In the latest in the occasional series of Small Data Forum podcast interviews with industry mavens and thought leaders, SDF co-host Sam Knowles caught up with Christian Polman, UK MD of brand communications and publishing house Looping Group.
To this content and creative-driven role, Christian brings a consultant’s mindset (with years at Bain and an MBA) as well as digital marketing smarts (from Digitas and Google) and marketing analytics expertise (his role before Looping was with Ebiquity).
Sam starts by asking Christian where the smart money is going in digital marketing.
Christian’s view is that digital marketing must rest on the twin levers of marketing optimisation and effectiveness, and that on this foundation brands need to build holistic customer experience. We are going through a period of renaissance, currently, for both research AND creativity and content.
That’s a lot for brand marketers to bear in mind, so Sam attempts to tip the scales by straying into the metaverse, wondering whether that features in current briefs and brand planning.
Friend of the show Ian Whittaker – himself a guest on the podcast in 2021 – has recently reported a spike in Apple’s share price in response to speculation that the firm is primed to produce metaverse-friendly hardware and services. Christian surprises Sam by revealing he is currently working on a brief that features a metaverse component. He is also impressed by how both art and fashion are making early inroads into the metaverse, including Nike and its creation of Nikeland in Roblox.
Perhaps – muses Sam – the metaverse isn’t just the cheap conjuror’s trick it appeared to be at first, second, and 34th glance when Zuckerberg unveiled Meta last October. Perhaps it is – as Christian maintains – unleashing a new wave of creativity.
Our humble podcast is concerned with the uses and ab-uses of data big and small in politics, business, and public life. We therefore turn to the issue of brand safety.
How brands can avoid extinction
Christian believes that Web 3.0 offers us – brands, commerce, the world – the opportunity to make up for some of the mistakes of web 2.0, particularly the over-concentration of power into just a few hands – WARC, for instance, suggests that in the very near future Meta, Alphabet, and Amazon will have their grubby bug mitts on 50% of all advertising spend. Web 3.0, Christian suggests, has the opportunity to dissipate power beyond the FANNG five, making the internet both more inclusive and more equitable.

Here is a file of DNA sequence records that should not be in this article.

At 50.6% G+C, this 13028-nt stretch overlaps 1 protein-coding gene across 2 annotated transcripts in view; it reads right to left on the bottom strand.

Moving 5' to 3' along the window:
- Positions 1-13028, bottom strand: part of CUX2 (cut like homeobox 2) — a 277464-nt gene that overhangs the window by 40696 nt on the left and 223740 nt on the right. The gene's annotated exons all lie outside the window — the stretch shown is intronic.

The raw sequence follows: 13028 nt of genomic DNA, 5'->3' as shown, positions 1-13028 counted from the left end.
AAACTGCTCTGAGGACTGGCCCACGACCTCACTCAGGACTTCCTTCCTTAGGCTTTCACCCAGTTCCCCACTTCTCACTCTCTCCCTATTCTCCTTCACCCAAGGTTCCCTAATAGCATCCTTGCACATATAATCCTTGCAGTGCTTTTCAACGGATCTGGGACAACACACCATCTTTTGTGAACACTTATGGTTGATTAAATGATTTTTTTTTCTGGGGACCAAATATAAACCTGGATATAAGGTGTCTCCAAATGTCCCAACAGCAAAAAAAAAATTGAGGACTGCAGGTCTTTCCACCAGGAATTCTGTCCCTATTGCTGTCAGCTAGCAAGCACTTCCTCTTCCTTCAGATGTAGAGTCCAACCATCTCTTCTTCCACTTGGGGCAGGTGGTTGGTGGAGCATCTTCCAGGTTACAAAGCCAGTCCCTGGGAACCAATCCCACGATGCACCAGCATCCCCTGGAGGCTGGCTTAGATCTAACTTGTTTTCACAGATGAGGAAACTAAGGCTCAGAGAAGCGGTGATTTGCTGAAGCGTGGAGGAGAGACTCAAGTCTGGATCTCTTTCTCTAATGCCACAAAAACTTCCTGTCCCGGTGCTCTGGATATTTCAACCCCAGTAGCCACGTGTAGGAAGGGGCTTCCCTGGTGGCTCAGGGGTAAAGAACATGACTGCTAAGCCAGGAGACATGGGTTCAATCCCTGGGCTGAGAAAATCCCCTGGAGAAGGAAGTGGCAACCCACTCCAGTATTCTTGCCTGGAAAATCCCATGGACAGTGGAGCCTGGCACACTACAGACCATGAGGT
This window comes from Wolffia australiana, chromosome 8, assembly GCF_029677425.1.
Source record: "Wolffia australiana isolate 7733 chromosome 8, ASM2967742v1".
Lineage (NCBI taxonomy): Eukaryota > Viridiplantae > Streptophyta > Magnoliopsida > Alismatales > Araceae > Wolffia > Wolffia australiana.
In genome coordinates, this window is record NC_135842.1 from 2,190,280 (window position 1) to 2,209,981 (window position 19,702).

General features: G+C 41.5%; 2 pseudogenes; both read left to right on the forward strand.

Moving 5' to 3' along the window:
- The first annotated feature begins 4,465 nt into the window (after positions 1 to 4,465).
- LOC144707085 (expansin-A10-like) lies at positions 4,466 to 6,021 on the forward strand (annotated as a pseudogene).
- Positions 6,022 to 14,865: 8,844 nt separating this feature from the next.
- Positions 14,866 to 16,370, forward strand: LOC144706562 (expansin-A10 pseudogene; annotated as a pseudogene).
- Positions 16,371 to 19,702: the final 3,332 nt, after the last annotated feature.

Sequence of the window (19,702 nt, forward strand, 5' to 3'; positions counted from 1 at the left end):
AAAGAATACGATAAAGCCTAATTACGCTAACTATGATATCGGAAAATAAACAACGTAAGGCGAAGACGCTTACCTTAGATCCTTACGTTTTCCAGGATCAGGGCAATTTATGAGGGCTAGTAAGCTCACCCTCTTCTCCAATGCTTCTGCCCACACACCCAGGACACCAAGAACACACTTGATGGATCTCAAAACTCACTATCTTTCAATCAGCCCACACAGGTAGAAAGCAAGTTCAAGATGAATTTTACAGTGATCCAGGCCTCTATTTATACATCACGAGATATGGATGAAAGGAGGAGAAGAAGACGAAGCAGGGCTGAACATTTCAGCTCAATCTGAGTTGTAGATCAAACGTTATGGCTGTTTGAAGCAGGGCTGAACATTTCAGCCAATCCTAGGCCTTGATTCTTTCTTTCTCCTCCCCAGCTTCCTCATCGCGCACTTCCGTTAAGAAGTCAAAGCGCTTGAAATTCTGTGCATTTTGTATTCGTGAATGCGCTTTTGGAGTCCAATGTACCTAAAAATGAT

For Christian, there are two important considerations brands need to weigh up in terms of brand safety.
The first is about creativity and content and developing appropriate messaging. Ovo Energy’s recent own goal – suggesting consumers put on another jumper or cuddle their dog to save money on heating bills … at a time when energy bills in the U.K., for instance, are expected to rocket by 50% just this year – is tone deaf, brand unsafe behaviour.
The second domain is media – ensuring that the right content appears in the right environments. Content that appears in premium media inventory – and not in the dodgy, dark underbelly of the long tail – is much more likely to be secure and do no harm to brands.
We consider the motivations and impact of brands coming off social and digital to punish platform holders by withholding their spend, from Stop Funding Hate to the 2021 Facebook boycotts.
We focus on the example of Lush, whose marketing lead said as they paused investment online: “As a brand dedicated to helping people relax, social media platforms have become the antithesis of this aim, with algorithms designed to keep people scrolling and stop them from switching off.”
This is fine – and admirable, indeed – for Lush, avers Polman, as they’ve determined the medium is dissonant with its message – its values and purpose. But it would be ostrich-like for all brands to follow suit.
In the modern, digital media ecosystem, brands need to engage and entertain, surprise and delight their customers online … or face extinction. Indeed, despite Lush’s public denigration of social media, it’s managed to keep its TikTok presence not only alive but also super-active during its self-imposed period of purdah.
Articulating values and purpose
We close out by considering how brands can best navigate the upsides and the downsides of social and digital media, the Scylla and Charybdis of modern marketing. Christian believes that all brands need to ask themselves some hard questions about their values and purpose. This is more critical than ever when they’re asking consumers to share time and attention with them in digital environments; in what he and his colleagues at Looping call “the editorial society”, one where many more voices matter.
Clearly establishing and articulating values and purpose dictates what conversations brands can engage with. This matters as consumer demographics – from younger consumers to high-net-worth individuals – are getting harder and harder to reach as they continue to abandon old-skool, mainstream media like TV. It will indeed, Christian believes, be more important yet under web 3.0 and as we morph in to the metaverse.
Sam decides to continue with rewatching Charlie Booker’s brilliantly dystopian Black Mirror, which he feels may well be a prescient playbook for how not to make the digital future.
Many thanks from all the Small Data Forum to Christian for his time, energy, and informed opinions.
Christian Polman in conversation with Sam Knowles:
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